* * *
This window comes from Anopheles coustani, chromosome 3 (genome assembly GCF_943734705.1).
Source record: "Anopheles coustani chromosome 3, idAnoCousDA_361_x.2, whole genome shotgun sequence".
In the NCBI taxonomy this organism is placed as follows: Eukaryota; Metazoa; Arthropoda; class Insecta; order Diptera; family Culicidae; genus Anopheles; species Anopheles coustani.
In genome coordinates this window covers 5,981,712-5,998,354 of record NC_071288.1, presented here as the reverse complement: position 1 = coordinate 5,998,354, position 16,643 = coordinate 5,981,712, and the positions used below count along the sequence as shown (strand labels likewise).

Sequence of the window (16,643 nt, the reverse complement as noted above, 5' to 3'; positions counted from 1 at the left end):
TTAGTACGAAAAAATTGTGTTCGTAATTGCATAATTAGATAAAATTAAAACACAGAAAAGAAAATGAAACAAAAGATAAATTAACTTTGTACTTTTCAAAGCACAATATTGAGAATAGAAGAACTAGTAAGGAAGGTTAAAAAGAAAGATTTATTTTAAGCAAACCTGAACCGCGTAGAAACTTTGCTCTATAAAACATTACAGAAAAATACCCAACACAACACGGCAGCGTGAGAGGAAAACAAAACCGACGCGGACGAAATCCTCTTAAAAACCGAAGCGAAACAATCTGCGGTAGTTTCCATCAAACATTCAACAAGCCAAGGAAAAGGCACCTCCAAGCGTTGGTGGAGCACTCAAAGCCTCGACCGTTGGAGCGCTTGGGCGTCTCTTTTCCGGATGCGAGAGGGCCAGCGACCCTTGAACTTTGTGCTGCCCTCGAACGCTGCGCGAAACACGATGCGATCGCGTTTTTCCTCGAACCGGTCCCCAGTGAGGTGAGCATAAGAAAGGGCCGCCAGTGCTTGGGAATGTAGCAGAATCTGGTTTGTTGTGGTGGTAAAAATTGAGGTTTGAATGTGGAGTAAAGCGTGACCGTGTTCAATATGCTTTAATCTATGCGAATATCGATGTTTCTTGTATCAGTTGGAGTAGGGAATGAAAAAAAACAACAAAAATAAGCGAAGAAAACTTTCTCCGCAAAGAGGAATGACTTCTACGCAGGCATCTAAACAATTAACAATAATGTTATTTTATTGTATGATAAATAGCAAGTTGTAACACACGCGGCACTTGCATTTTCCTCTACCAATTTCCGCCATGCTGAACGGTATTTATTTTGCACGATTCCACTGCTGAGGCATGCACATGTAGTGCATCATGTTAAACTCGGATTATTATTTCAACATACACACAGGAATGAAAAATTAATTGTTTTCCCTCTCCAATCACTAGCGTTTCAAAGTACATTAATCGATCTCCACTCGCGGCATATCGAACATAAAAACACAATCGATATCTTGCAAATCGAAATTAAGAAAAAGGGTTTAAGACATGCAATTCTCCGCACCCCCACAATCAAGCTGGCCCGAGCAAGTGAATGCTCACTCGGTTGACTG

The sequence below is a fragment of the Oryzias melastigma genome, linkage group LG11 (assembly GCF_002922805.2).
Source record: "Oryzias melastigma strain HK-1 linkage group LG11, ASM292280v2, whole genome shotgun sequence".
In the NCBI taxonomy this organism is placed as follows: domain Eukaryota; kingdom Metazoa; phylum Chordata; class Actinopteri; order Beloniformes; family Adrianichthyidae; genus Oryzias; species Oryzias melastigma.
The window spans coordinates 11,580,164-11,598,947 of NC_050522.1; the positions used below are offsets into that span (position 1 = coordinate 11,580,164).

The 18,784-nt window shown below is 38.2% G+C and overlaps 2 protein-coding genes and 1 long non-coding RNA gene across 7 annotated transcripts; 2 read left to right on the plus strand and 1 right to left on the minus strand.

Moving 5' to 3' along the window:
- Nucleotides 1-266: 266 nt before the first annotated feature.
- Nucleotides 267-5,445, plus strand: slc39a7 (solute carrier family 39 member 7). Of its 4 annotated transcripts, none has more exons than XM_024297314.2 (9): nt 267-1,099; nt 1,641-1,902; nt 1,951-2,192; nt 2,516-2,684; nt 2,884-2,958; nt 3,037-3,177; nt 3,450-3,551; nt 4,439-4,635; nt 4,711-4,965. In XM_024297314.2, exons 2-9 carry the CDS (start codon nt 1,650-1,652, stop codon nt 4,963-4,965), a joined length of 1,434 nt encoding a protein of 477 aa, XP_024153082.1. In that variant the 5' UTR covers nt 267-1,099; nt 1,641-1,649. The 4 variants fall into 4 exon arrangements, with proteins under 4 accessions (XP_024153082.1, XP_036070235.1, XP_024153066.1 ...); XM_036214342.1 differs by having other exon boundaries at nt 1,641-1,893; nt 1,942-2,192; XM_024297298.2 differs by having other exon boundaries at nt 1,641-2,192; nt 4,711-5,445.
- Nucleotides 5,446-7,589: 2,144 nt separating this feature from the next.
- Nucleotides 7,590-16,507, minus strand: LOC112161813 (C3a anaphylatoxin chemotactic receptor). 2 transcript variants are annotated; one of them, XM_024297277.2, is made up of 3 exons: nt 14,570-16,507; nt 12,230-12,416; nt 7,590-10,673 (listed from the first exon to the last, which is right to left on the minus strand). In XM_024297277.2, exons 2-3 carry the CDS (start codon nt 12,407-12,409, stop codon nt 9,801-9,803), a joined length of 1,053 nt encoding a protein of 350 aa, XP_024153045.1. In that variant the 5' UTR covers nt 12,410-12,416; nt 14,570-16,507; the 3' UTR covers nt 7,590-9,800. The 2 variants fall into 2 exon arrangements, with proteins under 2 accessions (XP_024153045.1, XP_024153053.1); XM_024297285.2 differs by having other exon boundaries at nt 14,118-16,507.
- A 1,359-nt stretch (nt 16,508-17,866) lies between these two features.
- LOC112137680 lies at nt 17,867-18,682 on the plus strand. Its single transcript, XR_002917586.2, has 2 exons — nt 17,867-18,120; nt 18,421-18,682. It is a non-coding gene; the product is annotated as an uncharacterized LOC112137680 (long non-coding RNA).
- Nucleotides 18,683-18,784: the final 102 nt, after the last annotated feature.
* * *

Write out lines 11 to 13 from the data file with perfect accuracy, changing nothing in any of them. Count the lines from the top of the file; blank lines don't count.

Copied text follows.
The 18,784-nt window shown below is 38.2% G+C and overlaps 2 protein-coding genes and 1 long non-coding RNA gene across 7 annotated transcripts; 2 read left to right on the plus strand and 1 right to left on the minus strand.

Moving 5' to 3' along the window:
- Nucleotides 1-266: 266 nt before the first annotated feature.